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Can You Drink Too Much Magnesium Citrate?


ANSWER:

It is possible to drink too much Magnesium Citrate.


can-you-drink-too-much-magnesium-citrate

More Info: Magnesium Citrate is primarily used to empty the intestines prior to a related surgery or for tests such as a colonoscopy. It is thought that Magnesium Citrate increases the amount of water in the small intestine causing a bowel movement anywhere between thirty minutes to three hours. The dosage will be prescribed by a physician and will depend on the procedure that is ordered. It is recommended that a full glass of water be taken after drinking Magnesium Citrate unless otherwise directed by a physician. Due to the increase of fluid formation in order to facilitate a bowel movement, drinking water after taking this product will replace the lost fluid and help to prevent dehydration. Dehydration occurs when the body loses more fluid, mainly water, than is consumed. Dehydration can be a serious side effect of drinking too much Magnesium Citrate. Symptoms of dehydration include: increased thirst, dry mouth and swollen tongue, confusion, fainting, decreased urine output, nausea and vomiting. Severe dehydration can cause death especially in people with other serious medical conditions and the elderly.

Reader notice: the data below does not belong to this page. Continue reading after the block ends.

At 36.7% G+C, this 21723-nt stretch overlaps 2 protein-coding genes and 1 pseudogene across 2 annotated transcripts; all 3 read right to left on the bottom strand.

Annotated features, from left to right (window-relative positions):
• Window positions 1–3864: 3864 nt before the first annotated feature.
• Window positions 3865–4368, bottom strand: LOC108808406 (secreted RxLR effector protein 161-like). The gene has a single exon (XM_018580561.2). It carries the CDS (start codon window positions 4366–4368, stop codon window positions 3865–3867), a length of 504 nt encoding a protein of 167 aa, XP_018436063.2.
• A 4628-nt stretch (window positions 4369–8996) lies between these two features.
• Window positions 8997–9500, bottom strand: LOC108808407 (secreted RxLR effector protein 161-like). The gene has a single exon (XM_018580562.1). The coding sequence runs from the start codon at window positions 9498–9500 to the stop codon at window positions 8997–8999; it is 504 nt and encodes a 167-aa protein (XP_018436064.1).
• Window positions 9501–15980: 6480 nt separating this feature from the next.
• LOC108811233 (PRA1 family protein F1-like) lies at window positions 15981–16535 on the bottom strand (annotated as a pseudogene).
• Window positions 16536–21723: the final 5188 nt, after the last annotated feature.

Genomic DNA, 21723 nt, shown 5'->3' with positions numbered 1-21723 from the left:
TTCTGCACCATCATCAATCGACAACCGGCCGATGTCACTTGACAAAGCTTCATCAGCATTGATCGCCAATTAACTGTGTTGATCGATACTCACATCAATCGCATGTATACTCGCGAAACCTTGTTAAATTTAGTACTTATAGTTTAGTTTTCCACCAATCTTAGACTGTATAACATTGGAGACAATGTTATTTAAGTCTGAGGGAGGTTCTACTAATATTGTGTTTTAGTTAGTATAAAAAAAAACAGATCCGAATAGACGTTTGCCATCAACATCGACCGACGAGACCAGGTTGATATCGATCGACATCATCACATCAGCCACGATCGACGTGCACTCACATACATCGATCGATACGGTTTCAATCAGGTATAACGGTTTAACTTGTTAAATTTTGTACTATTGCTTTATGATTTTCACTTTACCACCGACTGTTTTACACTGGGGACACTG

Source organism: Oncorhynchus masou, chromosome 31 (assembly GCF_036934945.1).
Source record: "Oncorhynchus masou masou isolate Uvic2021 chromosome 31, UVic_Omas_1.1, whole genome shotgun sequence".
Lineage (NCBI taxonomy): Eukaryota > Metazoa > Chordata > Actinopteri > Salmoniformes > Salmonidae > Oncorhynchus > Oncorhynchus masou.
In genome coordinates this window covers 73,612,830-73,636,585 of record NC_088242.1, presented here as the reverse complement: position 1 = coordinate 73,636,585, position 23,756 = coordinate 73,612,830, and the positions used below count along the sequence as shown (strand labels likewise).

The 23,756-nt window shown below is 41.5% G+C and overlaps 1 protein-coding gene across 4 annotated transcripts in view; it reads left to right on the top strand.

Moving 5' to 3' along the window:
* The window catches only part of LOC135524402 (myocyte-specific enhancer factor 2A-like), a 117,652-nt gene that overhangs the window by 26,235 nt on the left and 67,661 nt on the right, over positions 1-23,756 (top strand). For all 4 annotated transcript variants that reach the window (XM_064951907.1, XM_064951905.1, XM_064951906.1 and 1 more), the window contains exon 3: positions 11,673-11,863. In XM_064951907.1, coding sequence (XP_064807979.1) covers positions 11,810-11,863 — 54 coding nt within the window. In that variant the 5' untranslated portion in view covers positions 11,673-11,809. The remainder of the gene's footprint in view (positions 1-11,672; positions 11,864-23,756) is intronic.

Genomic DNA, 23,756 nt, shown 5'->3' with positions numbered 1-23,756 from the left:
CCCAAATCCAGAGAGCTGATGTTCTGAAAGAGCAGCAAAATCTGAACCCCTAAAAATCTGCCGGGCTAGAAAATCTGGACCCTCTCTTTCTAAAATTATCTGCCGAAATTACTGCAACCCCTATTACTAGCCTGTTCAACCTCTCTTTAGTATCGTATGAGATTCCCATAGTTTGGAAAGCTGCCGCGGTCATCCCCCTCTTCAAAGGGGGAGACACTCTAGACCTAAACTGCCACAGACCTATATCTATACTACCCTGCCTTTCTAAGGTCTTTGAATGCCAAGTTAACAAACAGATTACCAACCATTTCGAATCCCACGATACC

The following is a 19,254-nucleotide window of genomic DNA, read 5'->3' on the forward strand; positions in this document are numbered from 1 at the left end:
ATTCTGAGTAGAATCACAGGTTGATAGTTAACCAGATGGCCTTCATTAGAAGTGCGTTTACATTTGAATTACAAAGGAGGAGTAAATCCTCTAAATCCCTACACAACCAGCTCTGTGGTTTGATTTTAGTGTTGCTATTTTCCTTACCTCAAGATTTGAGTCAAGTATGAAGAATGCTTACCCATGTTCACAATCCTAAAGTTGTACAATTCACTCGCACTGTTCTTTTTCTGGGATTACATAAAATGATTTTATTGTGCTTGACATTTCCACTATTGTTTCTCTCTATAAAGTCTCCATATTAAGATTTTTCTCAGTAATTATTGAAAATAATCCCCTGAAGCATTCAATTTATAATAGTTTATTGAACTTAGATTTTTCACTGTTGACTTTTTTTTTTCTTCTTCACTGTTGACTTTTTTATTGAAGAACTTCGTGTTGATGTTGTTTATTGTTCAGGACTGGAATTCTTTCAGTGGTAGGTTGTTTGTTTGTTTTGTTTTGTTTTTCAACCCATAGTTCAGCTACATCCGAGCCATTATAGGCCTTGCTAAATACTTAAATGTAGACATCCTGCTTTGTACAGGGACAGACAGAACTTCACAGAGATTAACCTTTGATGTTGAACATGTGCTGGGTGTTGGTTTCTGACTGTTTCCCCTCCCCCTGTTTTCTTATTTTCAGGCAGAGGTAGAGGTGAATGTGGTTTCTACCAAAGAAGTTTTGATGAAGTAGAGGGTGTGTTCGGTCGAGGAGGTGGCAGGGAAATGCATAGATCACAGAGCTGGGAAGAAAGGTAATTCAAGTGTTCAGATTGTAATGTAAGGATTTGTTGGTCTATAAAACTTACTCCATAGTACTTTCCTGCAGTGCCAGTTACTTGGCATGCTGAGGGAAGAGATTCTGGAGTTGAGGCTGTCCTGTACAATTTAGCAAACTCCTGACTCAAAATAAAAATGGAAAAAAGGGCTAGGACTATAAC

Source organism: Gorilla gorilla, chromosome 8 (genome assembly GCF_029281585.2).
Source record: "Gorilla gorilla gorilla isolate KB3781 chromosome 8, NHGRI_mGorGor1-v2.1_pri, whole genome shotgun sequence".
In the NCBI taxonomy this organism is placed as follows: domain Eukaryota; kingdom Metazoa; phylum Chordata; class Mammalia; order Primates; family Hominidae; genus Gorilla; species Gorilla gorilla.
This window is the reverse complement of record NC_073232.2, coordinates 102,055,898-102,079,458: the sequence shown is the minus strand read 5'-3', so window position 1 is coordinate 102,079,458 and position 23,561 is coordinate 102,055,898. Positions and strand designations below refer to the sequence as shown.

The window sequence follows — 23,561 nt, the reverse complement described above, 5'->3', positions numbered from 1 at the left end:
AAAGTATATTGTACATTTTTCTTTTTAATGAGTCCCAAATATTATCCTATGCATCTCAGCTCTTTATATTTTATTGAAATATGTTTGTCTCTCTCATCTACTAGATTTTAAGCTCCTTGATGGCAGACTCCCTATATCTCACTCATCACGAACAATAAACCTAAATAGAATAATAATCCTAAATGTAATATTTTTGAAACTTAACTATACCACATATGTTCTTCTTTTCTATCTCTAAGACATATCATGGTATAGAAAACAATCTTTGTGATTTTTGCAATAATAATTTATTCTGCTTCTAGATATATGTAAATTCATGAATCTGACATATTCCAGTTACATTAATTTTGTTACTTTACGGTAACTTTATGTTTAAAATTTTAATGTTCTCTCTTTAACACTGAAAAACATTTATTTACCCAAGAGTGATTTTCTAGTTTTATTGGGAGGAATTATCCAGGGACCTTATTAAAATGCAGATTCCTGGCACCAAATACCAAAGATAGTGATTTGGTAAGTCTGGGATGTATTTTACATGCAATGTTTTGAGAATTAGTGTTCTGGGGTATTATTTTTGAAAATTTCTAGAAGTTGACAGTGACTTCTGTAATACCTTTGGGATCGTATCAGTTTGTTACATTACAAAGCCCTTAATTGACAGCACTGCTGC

Additionally, frequent use of Magnesium Citrate may cause abnormal bowel function or the inability to have a bowel movement without the use of a laxative. Tetracycline and quinolone type antibiotics should not be taken two hours before or after use of Magnesium Citrate due to a decrease in their effect.

Resources

 

“Case Based Pediatrics Chapter.” University of Hawaii System. N.p., n.d. Web. 24 Aug. 2010. http://www.hawaii.edu/medicine/pediatrics/pedtext/s09c08.html.

 

“Magnesium.” University of Maryland Medical Center. N.p., n.d. Web. 24 Aug. 2010. http://www.umm.edu/altmed/articles/magnesium-000313.htm.

 

“Magnesium Citrate Oral : Uses, Side Effects, Interactions, Pictures, Warnings & Dosing – WebMD.” WebMD – Better information. Better health.. N.p., n.d. Web. 24 Aug. 2010. http://www.webmd.com/drugs/drug-522-Magnesium+Citrate+Oral.aspx?drugid=522&drugname=Magnesium+Citrate+Oral&source=2